🎶 The emergence of subscription-based models are also enabling disruption of the incumbents via the un-bundling to re-bundling strategy. Tren Griffin exemplifies how the traditional financial services businesses, which created a broad portfolio of services and then packaged them in a bundle for customers. However, with time, bundles can become so expensive or complex that, as the bundle grows, it can become exposed to an un-bundling attack, like we have already witnessed over the past years. The un-bundling strategy is about one service (or a subset of services) done really well, which is not to be confused with Clayton Christensen's disruptive innovation strategy because an unbundled strategy can involve a service that is better than an existing solution and/or targeted at a high-end customer segment. The common problem with this strategy is that the service by itself may not cover the cost of the business or at least provide an attractive return to investors. This is why the strategy eventually shifts from un-bundling to re-bundling for higher profits.

The saying goes that,

"In business, there are two ways to make money. You can bundle, or you can unbundle",

but Tren is arguing that un-bundling is usually a cost-effective way for a business to build a customer base that can eventually be used as a fulcrum for re-bundling other higher margin services (and uses the example of an independent robo-advisor to illustrate it). Therefore, powered by technological easiness of building subscription-based businesses, the tech-driven re-bundling begins. As consumers do possess some limit to the number of transactions they're willing to put up, we should start to see more bundles of bundles (like the recent one between Spotify and Hulu).

The problem with creating bundles of bundles is splitting up the credit between bundle participants, as usually the highest value component is typically hesitant to join in. However, the inefficiency of large, infrequent transactions might make it appealing, argues Eugene Wei. These type of transactions create an information asymmetry, which leads to higher margins  for businesses that might create some moats simply by replicating some of the qualities of such transactions, even if the underlying businesses don't consist of those. What is subscription pricing but a way of grouping many, frequent transactions into many infrequent transactions where it's difficult to determine the unit cost of all the components of the bundle? asks Eugene.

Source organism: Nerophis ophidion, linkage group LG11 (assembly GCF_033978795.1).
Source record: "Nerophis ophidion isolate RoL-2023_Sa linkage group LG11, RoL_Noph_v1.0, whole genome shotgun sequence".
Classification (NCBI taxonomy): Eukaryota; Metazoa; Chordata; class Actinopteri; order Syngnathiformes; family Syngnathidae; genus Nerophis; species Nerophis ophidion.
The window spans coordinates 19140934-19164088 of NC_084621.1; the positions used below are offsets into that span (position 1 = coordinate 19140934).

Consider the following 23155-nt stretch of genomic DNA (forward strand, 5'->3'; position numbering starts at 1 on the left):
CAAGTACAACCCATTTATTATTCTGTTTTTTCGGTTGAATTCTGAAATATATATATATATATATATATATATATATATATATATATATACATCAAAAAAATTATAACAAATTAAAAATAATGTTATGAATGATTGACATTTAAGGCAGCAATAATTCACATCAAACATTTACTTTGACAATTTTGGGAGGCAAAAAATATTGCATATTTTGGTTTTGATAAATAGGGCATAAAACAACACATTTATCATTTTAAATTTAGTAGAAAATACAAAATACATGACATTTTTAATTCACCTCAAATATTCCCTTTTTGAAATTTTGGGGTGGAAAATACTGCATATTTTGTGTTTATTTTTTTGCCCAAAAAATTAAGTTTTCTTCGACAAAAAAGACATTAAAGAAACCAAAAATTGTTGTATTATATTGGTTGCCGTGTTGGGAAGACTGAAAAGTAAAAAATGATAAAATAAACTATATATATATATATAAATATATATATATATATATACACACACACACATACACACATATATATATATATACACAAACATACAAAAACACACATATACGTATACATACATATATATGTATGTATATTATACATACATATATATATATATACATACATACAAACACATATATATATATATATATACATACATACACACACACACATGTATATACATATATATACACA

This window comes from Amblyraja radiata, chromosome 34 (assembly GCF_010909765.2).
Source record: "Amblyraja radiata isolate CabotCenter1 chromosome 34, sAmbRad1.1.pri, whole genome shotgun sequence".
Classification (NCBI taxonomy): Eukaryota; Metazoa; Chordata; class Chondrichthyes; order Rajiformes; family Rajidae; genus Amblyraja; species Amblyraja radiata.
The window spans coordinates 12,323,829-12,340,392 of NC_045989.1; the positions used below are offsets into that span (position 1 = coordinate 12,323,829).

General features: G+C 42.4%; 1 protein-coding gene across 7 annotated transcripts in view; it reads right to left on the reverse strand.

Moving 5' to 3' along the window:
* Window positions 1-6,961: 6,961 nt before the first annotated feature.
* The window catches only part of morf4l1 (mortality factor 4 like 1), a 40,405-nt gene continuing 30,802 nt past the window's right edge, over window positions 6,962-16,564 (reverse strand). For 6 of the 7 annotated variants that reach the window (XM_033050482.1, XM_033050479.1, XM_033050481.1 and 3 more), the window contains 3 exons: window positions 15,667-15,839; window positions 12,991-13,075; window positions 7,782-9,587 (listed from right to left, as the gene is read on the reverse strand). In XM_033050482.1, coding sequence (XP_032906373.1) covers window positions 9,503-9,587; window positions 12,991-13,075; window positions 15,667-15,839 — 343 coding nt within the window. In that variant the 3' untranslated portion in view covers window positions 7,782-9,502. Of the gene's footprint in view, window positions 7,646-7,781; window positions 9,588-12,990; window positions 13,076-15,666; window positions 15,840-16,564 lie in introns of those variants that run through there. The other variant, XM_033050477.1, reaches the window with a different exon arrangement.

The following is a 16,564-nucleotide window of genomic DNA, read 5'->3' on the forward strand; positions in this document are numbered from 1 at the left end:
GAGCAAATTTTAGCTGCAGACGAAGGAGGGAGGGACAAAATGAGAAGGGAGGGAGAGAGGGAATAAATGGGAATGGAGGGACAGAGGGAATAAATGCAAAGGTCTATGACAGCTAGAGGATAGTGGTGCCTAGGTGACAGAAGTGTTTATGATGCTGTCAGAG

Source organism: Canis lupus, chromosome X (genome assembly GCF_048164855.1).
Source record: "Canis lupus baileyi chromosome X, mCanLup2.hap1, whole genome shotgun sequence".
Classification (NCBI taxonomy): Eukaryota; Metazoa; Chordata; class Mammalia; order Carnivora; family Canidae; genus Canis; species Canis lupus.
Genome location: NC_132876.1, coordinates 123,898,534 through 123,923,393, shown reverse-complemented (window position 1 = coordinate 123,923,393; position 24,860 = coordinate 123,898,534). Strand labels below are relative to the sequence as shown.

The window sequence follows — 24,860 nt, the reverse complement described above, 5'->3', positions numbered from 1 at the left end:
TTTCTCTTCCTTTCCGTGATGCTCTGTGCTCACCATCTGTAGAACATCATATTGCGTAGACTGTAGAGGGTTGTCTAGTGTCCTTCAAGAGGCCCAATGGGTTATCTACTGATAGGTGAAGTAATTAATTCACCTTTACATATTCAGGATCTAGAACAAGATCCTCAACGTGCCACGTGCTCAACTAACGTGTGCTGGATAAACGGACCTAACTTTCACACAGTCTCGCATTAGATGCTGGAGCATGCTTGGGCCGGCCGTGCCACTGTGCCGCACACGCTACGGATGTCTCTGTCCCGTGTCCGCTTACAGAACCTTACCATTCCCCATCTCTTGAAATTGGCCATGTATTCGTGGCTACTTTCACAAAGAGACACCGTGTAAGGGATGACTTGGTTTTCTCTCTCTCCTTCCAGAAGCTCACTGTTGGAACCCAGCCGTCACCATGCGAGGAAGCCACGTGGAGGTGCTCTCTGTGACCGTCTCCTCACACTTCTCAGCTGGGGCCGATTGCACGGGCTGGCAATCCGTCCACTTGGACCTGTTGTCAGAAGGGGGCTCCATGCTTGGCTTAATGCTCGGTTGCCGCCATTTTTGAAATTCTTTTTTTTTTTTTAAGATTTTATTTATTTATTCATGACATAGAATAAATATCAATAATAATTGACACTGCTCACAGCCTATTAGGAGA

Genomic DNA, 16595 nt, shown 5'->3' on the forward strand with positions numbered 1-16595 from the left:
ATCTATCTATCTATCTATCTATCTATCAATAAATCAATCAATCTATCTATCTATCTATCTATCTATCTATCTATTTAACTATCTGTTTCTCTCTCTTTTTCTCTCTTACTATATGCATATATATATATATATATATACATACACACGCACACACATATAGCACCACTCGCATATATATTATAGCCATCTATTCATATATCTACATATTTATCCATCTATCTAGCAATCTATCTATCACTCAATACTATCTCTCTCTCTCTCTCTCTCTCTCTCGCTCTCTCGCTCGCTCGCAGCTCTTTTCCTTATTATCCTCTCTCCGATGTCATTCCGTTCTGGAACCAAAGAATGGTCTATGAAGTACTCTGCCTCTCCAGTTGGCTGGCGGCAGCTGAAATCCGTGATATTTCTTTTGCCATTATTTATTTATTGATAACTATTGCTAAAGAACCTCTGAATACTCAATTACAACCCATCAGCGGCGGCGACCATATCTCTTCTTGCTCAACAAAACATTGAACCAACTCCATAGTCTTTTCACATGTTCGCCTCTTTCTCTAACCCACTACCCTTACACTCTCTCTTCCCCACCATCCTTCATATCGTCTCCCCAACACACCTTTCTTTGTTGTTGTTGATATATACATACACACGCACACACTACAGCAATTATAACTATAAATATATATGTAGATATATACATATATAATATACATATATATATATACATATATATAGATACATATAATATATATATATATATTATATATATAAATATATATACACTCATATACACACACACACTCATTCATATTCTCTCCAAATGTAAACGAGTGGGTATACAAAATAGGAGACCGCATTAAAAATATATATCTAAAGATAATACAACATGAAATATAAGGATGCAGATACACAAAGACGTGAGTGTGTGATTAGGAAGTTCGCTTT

Incumbents defending
🛡️ Defending against these strategies requires vertical integration, because, in the digital era, it's the route to customer, not the lightness of the balance sheet, that matters. For example, Apple's R&D bonanza, as it aims to control the core technologies powering its devices (such as replacing Intel chips in Macs), but also implying that its future lies in other industries. Or Foxconn buying Belkin, Linksys and Wemo, moving from a behind-the-scenes manufacturer to consumer electronics brands. Or Zillow, an online real-estate database company, which announced it will begin buying and selling homes. Zillow's strategy as an aggregator seems to be shifting to the idea that while there is one thing to sit on top of an existing industry, the power comes from not just aggregation but also integration across the value chain, as Ben Thompson argues.

I couldn't end this section without sharing Jeff Bezos' latest annual letter to Amazon Shareholders. At the end of the day, Amazon is a clear example of integration across the value chain, while also having created the biggest bundle of all -  Prime. And for the first time, Amazon made public the number of Prime subscribers: more than 100 million, with more new members joining Prime than in any previous year. 
In the digital era business models, it's still Day 1.

Tech, Policies and Misdemeanours

👎  With the ongoing development in the FB/CA scandal, and the latest news about thousands of apps in the Android Play store that may be tracking the online activity of children under 13 years old in ways that violate US privacy laws, tech giants seem to be in a ethical PR-rush: YouTube Kids is going to relaunch with a white-listed, non-algorithmic version of its app, meaning that the platform will pre-approve all channels allowed to post, giving parents a firewall against an algorithm that's often proved lacking. Or signing public pledges that promise to defend all customers everywhere from malicious attacks by cybercriminal enterprises and nation-states.

But will social platforms ever take ethics seriously?
🤝 Asks Evan Selinger. He argues that Facebook systematically overvalues AI, engineering, and automation, and devalues compliance, legal expertise, and ethics, hence the days of being optimistic about self-regulation are over, even though the prospects aren’t good for bold governmental approaches either. He identifies two main ethical areas which are ignored: 1/ Design, because by definition, it allocates power between platforms and users, and it is never neutral. Lawmakers focus on data processing but too often ignore rules for the design of digital technologies; 2/ Philosophers, which should also get a more prominent seat at the corporate table, because their knowledge will offer companies a competitive edge. In the long run, successful social platforms will be those with designers that understand our values, how we want to relate with each other, and who understand the challenges of social life in depth. Joe Edelman writes that Zuckerberg and the politicians imagine privacy as a software feature (good privacy = consensual and configurable), but it looks very different if you take privacy as a way of living, rather than a software feature.